Dr Rebecca Richards
Lecturer in International Relations, SPIRE
When the people of Zimbabwe, and much of the world, woke up on the morning of 15 November, they were greeted with images of an army general on Zimbabwe’s state owned television station. The general, dressed in military fatigues and surrounded by other officers, stated that the military had taken temporary control of Zimbabwe’s government in order to target criminals surrounding long-term president/dictator Robert Mugabe; criminals who were “committing crimes that are causing social and economic suffering in order to bring them to justice.” Mugabe and is family, including his controversial wife, Grace, were declared to be safe, and their continued safety was guaranteed. Journalists in the capital, Harare, reported that there was a very minimal military presence in the city, and although a few explosions were reported, there were no real outward signs of violence. The hallmark signs of a coup d’etat were there, but was it a coup?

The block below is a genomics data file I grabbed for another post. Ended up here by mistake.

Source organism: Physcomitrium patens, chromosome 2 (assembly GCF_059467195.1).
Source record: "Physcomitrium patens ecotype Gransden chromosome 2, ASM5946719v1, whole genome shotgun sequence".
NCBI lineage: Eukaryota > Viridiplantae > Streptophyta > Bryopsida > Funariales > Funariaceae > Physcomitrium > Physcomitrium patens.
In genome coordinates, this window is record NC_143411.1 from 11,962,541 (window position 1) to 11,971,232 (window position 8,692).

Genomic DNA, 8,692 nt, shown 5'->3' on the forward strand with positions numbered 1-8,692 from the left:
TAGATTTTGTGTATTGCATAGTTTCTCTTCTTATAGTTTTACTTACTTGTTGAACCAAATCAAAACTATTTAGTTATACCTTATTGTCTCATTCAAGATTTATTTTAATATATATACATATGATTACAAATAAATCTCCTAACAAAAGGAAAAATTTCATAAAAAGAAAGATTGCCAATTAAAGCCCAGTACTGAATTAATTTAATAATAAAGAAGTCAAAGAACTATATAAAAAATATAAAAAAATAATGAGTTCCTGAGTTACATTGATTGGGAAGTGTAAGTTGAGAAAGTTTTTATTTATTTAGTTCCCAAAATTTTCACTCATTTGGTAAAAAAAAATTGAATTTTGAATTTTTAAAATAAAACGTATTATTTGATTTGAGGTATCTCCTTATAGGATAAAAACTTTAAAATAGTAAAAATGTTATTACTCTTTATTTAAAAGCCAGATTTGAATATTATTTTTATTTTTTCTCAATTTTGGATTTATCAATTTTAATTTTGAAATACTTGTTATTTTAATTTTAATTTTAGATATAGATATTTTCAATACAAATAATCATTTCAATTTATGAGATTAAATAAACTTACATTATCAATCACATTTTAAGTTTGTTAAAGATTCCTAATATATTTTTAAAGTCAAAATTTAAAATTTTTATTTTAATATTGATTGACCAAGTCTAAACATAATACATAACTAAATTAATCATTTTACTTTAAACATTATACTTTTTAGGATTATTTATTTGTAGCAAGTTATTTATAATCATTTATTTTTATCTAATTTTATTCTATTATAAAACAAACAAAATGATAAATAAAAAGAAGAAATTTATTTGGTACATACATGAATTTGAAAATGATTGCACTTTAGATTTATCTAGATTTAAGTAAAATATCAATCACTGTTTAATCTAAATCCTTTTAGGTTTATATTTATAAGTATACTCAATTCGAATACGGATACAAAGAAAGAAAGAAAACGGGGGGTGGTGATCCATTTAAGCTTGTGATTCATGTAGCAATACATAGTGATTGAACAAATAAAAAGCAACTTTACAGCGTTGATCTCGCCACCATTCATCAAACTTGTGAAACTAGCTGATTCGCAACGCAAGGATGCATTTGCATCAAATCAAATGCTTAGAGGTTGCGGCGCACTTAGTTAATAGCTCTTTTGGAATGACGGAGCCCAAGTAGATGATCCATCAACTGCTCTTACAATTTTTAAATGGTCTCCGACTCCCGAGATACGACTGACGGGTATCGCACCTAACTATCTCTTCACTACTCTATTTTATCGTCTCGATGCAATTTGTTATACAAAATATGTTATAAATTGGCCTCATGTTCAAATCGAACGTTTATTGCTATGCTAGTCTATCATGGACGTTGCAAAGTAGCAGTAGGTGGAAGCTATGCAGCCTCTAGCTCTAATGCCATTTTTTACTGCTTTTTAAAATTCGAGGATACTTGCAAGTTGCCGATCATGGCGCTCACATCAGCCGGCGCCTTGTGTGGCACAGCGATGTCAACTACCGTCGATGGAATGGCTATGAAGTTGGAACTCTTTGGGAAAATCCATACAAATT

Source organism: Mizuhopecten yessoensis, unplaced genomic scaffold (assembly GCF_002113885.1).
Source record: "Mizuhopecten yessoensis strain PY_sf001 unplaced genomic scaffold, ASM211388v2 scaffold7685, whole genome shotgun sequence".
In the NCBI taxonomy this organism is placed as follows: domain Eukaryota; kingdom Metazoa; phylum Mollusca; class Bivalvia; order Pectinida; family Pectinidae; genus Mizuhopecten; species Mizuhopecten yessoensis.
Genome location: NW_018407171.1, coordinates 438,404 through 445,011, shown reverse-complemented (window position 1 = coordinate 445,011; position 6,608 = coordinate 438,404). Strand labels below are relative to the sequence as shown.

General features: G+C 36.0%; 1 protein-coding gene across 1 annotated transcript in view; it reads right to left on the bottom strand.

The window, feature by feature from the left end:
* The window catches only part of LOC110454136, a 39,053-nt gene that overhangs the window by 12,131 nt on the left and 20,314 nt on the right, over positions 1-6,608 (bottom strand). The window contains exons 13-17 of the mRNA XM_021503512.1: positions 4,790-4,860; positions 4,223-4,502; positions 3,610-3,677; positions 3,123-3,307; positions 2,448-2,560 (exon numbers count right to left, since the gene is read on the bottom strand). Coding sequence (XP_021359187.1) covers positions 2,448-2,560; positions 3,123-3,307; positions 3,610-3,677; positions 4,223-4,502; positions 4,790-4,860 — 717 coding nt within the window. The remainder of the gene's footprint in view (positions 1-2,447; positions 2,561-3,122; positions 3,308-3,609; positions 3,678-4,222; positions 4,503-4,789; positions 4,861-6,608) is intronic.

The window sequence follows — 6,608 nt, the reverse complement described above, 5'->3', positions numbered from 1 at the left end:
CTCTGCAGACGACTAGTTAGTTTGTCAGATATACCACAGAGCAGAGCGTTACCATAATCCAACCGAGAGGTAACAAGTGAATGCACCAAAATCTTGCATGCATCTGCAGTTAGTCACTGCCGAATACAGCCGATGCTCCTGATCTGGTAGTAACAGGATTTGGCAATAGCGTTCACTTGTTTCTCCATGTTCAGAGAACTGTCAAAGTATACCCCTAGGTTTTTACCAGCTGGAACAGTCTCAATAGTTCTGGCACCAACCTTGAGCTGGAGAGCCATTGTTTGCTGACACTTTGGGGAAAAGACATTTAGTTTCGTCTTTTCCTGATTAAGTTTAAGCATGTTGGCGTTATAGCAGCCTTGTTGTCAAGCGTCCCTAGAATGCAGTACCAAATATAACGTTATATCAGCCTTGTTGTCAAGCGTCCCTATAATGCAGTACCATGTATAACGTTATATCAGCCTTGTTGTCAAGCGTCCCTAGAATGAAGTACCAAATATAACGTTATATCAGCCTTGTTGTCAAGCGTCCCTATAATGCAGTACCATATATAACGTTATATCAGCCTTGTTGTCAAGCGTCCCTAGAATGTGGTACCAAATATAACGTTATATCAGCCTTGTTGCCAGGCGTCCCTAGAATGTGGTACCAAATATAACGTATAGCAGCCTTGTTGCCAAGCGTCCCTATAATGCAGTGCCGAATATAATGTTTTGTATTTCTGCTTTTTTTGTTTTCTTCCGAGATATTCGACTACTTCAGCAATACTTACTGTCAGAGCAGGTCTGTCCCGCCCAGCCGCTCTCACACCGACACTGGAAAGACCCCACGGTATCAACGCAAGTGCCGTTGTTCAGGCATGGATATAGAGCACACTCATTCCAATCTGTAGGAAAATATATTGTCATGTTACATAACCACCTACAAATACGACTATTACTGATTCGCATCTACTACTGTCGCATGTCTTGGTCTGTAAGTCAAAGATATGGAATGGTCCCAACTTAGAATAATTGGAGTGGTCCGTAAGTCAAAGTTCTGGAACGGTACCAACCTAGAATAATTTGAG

What makes a coup a coup?
A coup d’etat, simply defined, is the illegal, sudden overthrow of an existing government by a small group through the threat or use of force. Coups typically involve the military, largely because of their “peculiarly advantageous qualifications for staging them” – the military is within the state apparatus, it is armed and can threaten credible violence, and it often carries the capacity to gain enough support to pull off and sustain this form of political transition. Coups often involve violence, although ‘bloodless’ or ‘non-violent’ coups are not unheard of. Coups result in the change in government, either the change in leadership but more often the change in type of government. This change takes place through illegal means, meaning that the change was not because of a leader dying or stepping down, or because of an election or legal process of selecting a new head of government. We typically think of coups as the start of military intervention into politics, or the installation of a military regime. However, as my colleague Rosemary O’Kane points out, it is more typical for those who staged the coup to “encourage civilians to share office.” Indeed, some coups have resulted in the installation of fully civilian governments. The 1974 coup in Portugal ultimately led to a democratically elected government.